Share this article

‘We got it from 11 million down to one million,’ said Dr Paul Vixie, from Farsight Security, who was part of the research team, dubbed Conficker Working Group.

‘That sounds like progress but one million is still a pretty big number.’

Now a zombie virus, the malware is still wandering around the web.  

Statistics gathered by security firm Symantec suggest there were 1.2 million Conficker infections in 2016 and 840,000 in 2017, with India suffering the highest number of infections.

‘The population is gradually reducing in size because eventually computers wear out or they get upgraded or replaced,’ Dr Vixie said.

No concerted efforts are being made to rid the web of Conficker, as it appears to be dying a natural death with outdated machines being upgraded or destroyed as consumers upgrade their systems.

Researchers currently have no plans to directly combat Conficker.

Although the virus was widespread at its peak, it never posed a serious threat as the developers did not weaponise it.

Dr Vixie told the BBC that he believes this is as a result of the virus escaping too early during its development. 

Other long-lived viruses include SillyFDC virus from 2007, Virut from 2006 and a file infector called Sality that dates from 2003.

‘We do see Dos viruses now and then,’ said Symantec researcher Mr Wuest.


Because hackers are becoming more creative, security experts are warning that consumers need to take all possible measures to protect their identities (file photo)

Conficker targeted Windows XP and was such a threat Microsoft put up a bounty of £193,000 ($250,000) for any information that would lead to the capture of its creators. The perpetrators were never found and remains active and unclaimed (stock)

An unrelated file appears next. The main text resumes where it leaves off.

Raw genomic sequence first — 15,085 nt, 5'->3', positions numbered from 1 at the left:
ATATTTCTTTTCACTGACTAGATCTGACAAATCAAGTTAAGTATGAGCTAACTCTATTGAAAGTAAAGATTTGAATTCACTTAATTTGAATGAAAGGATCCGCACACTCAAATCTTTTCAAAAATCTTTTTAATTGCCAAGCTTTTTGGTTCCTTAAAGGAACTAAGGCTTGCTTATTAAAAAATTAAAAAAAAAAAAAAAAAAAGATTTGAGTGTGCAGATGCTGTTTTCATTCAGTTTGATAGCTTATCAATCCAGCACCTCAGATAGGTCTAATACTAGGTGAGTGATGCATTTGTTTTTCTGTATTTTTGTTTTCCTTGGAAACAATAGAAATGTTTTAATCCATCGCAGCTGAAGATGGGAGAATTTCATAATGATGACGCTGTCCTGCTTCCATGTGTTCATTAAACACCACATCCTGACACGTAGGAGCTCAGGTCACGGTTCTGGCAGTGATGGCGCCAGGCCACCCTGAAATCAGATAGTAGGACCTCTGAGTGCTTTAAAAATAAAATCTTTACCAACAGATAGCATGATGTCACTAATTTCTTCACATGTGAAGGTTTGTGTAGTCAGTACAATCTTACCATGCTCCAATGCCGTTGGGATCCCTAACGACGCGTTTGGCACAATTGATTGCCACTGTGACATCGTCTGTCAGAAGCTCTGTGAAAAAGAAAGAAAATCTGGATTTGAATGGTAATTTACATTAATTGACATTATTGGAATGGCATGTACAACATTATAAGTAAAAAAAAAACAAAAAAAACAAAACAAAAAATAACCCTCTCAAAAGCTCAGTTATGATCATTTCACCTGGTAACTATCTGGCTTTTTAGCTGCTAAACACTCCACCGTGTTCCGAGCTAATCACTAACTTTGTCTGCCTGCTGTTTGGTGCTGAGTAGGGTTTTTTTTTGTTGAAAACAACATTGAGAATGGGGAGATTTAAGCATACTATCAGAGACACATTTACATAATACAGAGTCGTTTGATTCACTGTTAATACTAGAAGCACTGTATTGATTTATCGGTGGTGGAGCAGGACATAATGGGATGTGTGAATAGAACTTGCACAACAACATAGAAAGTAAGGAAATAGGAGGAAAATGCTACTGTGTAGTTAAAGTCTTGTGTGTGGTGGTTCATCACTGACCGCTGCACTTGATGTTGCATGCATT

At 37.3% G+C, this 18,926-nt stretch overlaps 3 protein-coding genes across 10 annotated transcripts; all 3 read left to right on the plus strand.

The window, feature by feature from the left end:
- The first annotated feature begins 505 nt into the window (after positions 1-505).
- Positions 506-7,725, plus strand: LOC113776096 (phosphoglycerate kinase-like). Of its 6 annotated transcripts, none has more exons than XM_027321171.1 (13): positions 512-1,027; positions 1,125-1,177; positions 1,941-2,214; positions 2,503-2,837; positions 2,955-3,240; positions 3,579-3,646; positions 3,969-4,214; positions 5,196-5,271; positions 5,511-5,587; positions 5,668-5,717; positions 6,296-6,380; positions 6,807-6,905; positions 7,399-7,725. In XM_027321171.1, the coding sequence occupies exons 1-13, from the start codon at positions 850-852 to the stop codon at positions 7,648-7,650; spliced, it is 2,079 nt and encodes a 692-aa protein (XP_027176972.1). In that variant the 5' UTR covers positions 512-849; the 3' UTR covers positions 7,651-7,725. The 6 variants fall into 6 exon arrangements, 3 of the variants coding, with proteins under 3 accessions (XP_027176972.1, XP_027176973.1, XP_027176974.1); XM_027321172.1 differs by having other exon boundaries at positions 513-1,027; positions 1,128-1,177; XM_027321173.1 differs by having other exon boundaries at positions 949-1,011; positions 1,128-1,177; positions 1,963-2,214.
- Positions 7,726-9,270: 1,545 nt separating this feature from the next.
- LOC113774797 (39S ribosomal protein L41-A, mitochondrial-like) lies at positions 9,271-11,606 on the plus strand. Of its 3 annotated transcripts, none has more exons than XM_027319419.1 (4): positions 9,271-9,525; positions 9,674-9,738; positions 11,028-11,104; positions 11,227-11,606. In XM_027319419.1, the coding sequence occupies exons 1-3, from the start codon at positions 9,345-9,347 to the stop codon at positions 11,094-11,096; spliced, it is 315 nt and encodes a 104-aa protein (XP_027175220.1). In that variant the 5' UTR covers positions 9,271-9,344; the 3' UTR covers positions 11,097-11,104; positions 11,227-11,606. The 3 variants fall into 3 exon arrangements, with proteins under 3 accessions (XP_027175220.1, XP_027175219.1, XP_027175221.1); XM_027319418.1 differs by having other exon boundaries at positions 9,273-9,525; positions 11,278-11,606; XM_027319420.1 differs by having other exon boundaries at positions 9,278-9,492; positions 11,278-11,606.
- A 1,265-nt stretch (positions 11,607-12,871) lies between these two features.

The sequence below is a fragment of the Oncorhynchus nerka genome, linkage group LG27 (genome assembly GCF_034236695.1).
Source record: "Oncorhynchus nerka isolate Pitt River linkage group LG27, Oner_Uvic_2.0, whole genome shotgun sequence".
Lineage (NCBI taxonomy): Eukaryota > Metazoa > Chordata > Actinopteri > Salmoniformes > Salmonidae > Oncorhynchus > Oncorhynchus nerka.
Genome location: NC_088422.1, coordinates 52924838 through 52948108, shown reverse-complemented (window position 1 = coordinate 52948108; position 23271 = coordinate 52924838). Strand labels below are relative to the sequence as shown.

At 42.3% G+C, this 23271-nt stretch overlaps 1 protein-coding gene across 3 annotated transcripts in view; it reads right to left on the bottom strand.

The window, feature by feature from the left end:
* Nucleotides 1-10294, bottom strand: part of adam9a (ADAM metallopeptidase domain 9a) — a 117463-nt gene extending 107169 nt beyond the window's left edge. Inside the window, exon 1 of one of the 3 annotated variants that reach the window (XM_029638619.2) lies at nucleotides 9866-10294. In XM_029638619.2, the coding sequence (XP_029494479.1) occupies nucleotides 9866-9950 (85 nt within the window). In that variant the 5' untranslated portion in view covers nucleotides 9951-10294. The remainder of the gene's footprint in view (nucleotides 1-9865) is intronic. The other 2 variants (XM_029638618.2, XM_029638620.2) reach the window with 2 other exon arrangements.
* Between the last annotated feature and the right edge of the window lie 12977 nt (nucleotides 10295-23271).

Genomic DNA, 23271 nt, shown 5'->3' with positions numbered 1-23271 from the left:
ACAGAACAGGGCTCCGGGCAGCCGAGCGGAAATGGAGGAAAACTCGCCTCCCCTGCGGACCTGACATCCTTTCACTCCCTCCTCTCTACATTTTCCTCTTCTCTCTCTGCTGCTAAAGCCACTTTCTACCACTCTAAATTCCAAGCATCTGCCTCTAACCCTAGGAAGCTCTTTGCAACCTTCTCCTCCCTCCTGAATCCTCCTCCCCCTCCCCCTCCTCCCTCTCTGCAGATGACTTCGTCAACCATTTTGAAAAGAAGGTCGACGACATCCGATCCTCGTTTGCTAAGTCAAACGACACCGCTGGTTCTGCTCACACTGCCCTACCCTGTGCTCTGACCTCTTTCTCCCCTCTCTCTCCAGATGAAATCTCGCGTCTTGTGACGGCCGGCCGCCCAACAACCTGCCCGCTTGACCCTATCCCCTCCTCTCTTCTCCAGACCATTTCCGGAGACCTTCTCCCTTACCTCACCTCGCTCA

This particular form of viruses is more than three decades old and originated from the early days of the desktop PC.   

‘Our guess is that sometimes it is researchers that have found an old disk and its gets run and gets detected,’ said Mr Wueest.

MyDoom – a virus that reached notoriety in 2004 – is still regularly trapped by IT and networking firm Cisco.

‘It’s often the most commonly detected malware we get in our traps,’ said Martin Lee, technical lead for security research at Cisco.

Malware is designed to be long-lasting and constantly searching for new targets, however, the long-life of viruses can also be attributed to conscious efforts from the cyber-crime.

According to Mr Lee, by keeping the virus alive, cyber criminals can then use the malware to develop new strains.

One of the best examples of this happened in 2011, when the source code of the Zeus banking Trojan appeared online.

The Trojan-style virus is so successful that even seven years after its inception, the code is still being re-purposed and used for new malware infections today.

The trend of long-life viruses looks set to continue, Mr Lee believes.

A virus called Mirai developed in 2016 and is proving to be ‘exceptionally long lived’, researchers claim.

It targets devices that are unlikely to be running anti-virus software and may never be updated.  

Source: Read Full Article